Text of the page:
• 1
    A friend bought it. She couldn't convince us that it was fun. I still don't understand why people play that. Maybe we played it wrong or weren't in the mood? Care to elaborate why to play that?
    – eipipuz
    Commented Oct 25, 2010 at 0:43
  • @eipipuz I've expanded my answer per your request. Commented Oct 25, 2010 at 1:32
  • Thanks. Maybe we had bad luck with the cards or poor imagination, but your example shows what our gameplay lacked, "drive to socialize"
    – eipipuz
    Commented Oct 25, 2010 at 5:52
  • Apples to Apples is my absolute first choice for a game to bring to parties. It works incredibly well with every group I've brought it to, frequently including many people who don't play board or card games normally. My classic illustrative example from real play is "Decide which is most Cuddly out of Whipped Cream, Spam, or The School Bus". It works with people of ages perhaps 16 up to easily 50 or 60. The person explaining the rules has to play up the fun bit - talking through the arguments for the different options - but as long as you do that it's the best party game I know.
    – AlexC
    Commented Oct 28, 2010 at 10:42

There's a great book called Super Party Games that describes a bunch of games that can be played by groups of 10 or more. I generated a set of puzzles for one of the games described in the book. Each player is given a sheet of paper that they tie to their forehead where they can't see it. On each sheet of paper are three letters, and you have to arrange yourselves to spell out a secret quote without telling anybody what letters are on their heads. You can download the puzzles and print out one of the puzzles for your group size. There are currently puzzles from 4 to 95 people, although I've never tried it with a group larger than 13.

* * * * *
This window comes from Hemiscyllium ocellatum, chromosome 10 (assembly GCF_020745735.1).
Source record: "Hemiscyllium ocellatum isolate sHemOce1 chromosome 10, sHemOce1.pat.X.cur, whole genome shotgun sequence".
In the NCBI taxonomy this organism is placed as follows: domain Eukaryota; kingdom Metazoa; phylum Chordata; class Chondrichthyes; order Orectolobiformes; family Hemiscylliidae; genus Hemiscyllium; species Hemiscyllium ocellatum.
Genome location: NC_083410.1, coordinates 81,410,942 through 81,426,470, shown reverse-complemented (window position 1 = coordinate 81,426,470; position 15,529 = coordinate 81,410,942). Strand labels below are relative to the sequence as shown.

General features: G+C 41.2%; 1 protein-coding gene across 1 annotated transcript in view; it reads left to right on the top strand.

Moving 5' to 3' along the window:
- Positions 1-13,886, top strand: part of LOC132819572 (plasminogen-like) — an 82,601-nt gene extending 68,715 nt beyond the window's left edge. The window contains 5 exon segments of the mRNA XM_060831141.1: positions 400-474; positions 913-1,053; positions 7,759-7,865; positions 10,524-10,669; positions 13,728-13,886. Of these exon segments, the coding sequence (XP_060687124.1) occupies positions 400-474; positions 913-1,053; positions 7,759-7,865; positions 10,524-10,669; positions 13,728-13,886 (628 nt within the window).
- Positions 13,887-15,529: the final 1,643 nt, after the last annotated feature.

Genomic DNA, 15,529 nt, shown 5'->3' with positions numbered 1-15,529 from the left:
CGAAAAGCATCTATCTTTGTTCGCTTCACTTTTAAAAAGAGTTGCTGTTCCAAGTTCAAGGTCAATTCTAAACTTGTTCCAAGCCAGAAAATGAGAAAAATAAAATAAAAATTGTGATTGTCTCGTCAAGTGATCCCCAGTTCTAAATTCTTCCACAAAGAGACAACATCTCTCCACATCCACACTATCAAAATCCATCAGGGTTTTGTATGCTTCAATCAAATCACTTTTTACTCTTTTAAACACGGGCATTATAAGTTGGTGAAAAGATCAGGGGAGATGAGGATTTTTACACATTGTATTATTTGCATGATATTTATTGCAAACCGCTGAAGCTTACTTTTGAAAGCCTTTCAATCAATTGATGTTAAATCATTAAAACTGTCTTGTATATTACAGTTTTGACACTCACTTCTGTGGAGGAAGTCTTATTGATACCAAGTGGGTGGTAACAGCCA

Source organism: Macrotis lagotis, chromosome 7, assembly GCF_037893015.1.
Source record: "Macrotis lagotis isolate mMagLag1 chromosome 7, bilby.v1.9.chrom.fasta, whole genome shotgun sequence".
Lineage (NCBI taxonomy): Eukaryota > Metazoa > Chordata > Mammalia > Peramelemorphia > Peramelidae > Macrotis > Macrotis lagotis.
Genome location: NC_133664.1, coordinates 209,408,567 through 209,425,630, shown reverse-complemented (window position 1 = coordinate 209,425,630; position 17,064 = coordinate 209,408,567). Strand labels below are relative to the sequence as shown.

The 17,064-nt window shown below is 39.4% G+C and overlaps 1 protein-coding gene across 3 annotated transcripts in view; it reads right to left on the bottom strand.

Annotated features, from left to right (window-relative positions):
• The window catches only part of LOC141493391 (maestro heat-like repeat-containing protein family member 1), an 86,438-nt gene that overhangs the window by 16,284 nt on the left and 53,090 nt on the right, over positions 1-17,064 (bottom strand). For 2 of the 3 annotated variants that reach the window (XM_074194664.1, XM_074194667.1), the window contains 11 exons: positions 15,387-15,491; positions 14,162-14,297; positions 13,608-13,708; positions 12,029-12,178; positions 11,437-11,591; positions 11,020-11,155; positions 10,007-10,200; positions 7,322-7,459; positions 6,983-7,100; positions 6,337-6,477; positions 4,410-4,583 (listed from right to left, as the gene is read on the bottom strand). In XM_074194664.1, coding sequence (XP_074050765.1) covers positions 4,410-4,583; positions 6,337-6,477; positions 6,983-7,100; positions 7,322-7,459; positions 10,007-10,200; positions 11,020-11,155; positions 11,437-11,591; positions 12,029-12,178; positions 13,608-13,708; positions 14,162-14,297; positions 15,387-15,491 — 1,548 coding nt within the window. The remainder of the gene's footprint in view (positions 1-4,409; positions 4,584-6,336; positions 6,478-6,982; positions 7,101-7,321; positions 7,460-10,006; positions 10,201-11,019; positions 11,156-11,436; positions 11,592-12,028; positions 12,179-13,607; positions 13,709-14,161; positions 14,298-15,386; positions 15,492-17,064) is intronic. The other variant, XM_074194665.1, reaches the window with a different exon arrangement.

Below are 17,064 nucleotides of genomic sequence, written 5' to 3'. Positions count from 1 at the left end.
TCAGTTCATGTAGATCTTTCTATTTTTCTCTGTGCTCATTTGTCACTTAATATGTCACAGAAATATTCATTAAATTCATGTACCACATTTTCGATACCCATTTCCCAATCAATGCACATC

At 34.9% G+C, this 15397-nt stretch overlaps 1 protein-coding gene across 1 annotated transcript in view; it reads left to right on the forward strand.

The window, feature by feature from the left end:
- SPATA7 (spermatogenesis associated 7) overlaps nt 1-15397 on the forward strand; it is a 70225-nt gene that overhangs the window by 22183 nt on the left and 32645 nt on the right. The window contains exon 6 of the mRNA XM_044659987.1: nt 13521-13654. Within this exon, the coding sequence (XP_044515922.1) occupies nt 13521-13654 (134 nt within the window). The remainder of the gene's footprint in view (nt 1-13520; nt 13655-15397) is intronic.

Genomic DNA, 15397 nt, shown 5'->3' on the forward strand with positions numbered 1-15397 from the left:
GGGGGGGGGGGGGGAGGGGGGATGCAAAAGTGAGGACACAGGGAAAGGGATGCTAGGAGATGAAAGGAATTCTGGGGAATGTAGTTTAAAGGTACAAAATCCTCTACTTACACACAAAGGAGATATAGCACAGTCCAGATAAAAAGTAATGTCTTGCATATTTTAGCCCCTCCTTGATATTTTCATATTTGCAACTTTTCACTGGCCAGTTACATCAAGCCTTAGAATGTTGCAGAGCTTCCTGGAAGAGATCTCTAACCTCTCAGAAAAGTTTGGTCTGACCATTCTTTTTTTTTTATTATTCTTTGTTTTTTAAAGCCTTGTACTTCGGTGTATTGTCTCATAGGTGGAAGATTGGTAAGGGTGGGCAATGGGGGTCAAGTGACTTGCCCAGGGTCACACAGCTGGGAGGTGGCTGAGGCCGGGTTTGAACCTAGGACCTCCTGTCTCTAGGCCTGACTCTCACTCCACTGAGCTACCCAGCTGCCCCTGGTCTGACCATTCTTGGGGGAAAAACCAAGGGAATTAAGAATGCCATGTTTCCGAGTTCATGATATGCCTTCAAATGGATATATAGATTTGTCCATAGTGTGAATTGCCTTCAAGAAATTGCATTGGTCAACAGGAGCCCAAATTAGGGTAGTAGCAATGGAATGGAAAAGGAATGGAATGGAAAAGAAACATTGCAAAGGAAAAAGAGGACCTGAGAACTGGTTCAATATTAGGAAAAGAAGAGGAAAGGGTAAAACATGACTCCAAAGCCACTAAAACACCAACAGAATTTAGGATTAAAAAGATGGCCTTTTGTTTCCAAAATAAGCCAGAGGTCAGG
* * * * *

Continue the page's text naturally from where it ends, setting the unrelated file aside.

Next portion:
As an example, imagine that the secret quote is "I'll have what she's having." That has 21 letters in total, so it makes seven sheets with three letters each. In order, the seven sheets would be:

  • ILL
  • HAV
  • EWH
  • ATS
  • HES
  • HAV
  • ING

Of course, the sheets are shuffled, so you don't know what order they should go in. To help, you get a clue sheet that shows word lengths and punctuation, as well as card boundaries. It would look like this:

A'bc abca bcab cab'c abcabc.

Each card is represented as "abc", so you can see where the word boundaries land within each card. I really like playing it, but it's hard to coordinate the players.

  • I realise it's 11 years since this answer was posted, but I'd be interested in some more details. Can you give an example of a secret quote and what letters might be written on each card.
    – user35366
    Commented Feb 17, 2021 at 21:21
  • Good suggestion, @ruffle. Added.
    – Don Kirkby
    Commented Feb 19, 2021 at 2:43

I'll recommend Say What!?!, which is designed to be played in any social situation involving a lot of personal interaction and conversation. I like playing it during a game of Werewolf, or during various interrogate-your-neighbors mystery games, or even just at a house party where no other games are taking place.


In the vein of Apples To Apples, I strongly endorse Time's Up!. Why? Because Time's Up! does a great job of binding old friends and new acquaintances together in the rapid creation of group-specific ideocultural language and in-jokes.

Being less esoteric: It's a great team game with no down-time for any player on any team. This it true because you need to pay careful attention to what the other teams are doing on their turns because every team uses the same stack of cards as clue cards – the clues that one team uses on a card that they don't guess correctly may be just the clue you need to successfully recognize the same card later on in the game.

Note: Time's Up! has a heavy charades component to it, so if your group doesn't like charades, stay away from it.